A couple of days ago I posted a news item in regards to the frappe maker. I mentioned that our kids and i also are addicted to the Starbucks’ frozen Frappuccino™ coffee drinks, and that we spend a lot of cash about them inside the coffeehouse from the local Barnes and Noble bookstore. Making our own drinks utilizing the Mr. Coffee Café Frappe Maker should allow us to save a ton of money, and we must be able to customize our flavors. We spent a while Saturday (after a final drink in the Starbucks inside the B&N) looking for the Mr. Coffee maker. We finally found one at Target, got a bit of flavored syrups at Walmart, and anxiously raced home to give it a try. When the drinks don’t taste good, all our efforts may have been wasted.
Within the box is really a black plastic brewing stand, a plastic pitcher, Quick Start guide, manual, along with a recipe book. Although there were a variety of recipes from which to choose, we followed the fundamental recipe and added our touches.
Basically, the Mr. Coffee machine brews a small amount of strong coffee in to the pitcher. The pitcher is equipped with blender blades to crush ice and blend the ingredients together in to a frozen drink. You add 3 tablespoons of ground coffee for the brewing basket and add ½ cup of water towards the reservoir. Add 2 servings of ice, 2 tablespoons of sugar, 3 tablespoons of flavored syrup, and ¼ cup of milk on the pitcher. Lock the pitcher to the brewing stand and press the Frappe button to start the procedure.
The coffee brews in to the pitcher; this procedure takes about 1.5-2 minutes. Once the brewing process is complete, the blender starts to pulse to crush the ice. At the first try this happened, we had been all very startled because it’s quite loud. After a number of pulses, the blender runs for a while to fully blend the drink. Press the Blend button for additional blending time in the event the drink consistency isn’t to your taste.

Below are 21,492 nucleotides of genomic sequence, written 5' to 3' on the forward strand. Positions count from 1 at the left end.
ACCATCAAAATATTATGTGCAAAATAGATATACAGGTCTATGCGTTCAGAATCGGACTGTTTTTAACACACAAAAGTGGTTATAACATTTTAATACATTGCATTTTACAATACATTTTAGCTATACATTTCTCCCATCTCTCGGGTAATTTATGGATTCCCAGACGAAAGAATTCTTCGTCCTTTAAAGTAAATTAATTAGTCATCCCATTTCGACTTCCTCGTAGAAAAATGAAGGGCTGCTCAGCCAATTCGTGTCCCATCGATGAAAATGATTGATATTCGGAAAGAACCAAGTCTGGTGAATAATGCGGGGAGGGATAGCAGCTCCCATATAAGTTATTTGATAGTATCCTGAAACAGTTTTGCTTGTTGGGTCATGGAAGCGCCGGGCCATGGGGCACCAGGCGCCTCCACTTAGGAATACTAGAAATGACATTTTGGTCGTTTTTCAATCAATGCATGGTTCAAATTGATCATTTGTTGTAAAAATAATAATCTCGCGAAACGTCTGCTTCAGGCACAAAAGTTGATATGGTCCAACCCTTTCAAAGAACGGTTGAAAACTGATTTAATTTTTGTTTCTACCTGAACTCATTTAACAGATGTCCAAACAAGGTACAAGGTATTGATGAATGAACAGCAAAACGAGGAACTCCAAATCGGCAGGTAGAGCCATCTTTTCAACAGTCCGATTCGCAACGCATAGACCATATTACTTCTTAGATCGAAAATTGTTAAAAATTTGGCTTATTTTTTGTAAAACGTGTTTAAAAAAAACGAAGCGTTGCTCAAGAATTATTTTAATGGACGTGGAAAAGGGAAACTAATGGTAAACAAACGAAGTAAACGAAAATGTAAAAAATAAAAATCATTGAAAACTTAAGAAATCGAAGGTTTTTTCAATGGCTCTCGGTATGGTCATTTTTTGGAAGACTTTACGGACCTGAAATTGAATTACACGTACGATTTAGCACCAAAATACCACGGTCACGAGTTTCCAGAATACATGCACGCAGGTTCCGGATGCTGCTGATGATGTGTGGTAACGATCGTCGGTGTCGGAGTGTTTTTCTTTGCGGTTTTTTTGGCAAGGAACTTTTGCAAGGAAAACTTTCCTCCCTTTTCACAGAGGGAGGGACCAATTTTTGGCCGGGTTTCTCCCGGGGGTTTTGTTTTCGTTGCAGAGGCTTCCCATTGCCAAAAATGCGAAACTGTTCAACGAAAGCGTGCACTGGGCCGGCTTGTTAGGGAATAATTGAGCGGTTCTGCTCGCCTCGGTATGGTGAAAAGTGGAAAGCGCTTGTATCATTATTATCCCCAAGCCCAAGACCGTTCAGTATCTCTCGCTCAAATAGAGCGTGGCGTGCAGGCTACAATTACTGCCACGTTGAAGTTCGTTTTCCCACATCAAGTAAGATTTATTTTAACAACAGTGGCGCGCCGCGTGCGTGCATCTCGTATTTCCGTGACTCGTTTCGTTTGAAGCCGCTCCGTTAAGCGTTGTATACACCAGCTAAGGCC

The drink is very frosty and thick in the beginning – rather just like a Slurpee. The ice was the consistency of perfectly shaved ice. I didn’t have got a single big slice of ice inside my drink. The drink does melt faster compared to the Starbucks’ version. Mine didn’t completely melt, though. There seemed to be still plenty of ice left during my last sip. I would personally believe that Starbucks uses some sort of thickening agent to assist theirs stay thicker longer. And So I should keep in mind that this recipe made enough drink to totally fill a 16 oz red plastic cup with a little left over. Starbuck’s says this is 2 servings, but it’s about the size of the grande drink I recieve at Starbucks.
Because I discussed earlier, I’m diabetic, thus i used a sugar-free Torani chocolate syrup and Splenda (instead of the sugar) in mine. My daughter had one with Hershey’s chocolate syrup and sugar, and my husband had one with caramel frozen goodies syrup and sugar in his. Rachel’s drink with Hershey’s syrup appeared to be much more watery to begin than were other two drinks.
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So, just how did they taste? Butch, Rachel, and i also all agreed – these people were delicious! Many of us tasted each other’s drinks, and that we all agreed that they were all equally tasty. The drinks enjoyed a distinct coffee taste, and they also didn’t seem as bitter as the ones we buy in the coffeehouse.
Just one visit to Starbucks costs about $14 whenever we these three have drinks, therefore the Mr. Coffee Café Frappe Maker covers itself in six visits – or three weekends. It would use quite of little bit of coffee, but even a cheap coffee (just like the one we used for this experiment) tastes great and can reduce our continuing costs.